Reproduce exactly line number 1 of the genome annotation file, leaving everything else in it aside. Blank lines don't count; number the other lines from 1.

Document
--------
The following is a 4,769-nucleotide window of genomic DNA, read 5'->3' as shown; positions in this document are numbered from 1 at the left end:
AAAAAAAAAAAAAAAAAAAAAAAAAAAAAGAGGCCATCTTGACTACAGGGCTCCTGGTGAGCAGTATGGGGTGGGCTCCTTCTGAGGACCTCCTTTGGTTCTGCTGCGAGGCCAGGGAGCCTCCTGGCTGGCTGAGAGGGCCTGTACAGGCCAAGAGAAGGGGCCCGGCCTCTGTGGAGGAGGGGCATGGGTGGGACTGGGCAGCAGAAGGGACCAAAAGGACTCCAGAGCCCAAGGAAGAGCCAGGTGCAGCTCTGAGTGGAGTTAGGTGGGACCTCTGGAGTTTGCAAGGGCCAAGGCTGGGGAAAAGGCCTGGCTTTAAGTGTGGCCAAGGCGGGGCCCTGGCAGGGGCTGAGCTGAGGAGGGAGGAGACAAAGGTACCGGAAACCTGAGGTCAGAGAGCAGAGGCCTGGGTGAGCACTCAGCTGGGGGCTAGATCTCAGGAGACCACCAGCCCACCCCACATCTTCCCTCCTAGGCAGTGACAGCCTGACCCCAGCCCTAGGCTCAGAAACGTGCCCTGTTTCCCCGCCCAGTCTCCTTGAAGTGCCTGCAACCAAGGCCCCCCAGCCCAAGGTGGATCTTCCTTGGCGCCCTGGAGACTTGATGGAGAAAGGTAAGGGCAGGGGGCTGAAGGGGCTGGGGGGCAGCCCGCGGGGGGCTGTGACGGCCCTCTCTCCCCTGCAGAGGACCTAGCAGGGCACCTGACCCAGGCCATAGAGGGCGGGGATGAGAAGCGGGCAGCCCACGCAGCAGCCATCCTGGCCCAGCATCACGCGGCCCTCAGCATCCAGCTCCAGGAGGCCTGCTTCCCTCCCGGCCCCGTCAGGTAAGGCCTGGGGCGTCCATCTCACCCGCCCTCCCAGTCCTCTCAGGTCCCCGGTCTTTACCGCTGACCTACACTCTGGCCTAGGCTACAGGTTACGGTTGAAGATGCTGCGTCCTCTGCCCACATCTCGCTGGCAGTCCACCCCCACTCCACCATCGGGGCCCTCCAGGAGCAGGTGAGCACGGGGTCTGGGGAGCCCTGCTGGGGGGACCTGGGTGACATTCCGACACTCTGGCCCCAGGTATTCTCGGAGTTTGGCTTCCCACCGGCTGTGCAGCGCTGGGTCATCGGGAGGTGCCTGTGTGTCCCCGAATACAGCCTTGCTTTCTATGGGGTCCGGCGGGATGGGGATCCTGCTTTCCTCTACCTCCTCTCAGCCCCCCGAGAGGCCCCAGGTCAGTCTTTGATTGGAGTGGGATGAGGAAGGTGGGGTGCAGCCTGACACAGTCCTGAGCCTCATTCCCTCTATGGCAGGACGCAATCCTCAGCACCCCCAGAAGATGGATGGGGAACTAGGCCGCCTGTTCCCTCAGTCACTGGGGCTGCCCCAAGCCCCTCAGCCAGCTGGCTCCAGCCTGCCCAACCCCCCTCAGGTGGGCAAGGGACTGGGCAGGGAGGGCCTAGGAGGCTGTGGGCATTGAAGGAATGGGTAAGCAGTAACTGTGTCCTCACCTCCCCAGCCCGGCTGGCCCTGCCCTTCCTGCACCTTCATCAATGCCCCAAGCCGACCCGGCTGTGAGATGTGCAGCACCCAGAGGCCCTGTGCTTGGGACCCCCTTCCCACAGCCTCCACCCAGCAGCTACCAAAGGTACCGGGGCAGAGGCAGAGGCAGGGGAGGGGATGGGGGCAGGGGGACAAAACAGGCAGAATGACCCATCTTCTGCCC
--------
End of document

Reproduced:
The following is a 4,769-nucleotide window of genomic DNA, read 5'->3' as shown; positions in this document are numbered from 1 at the left end: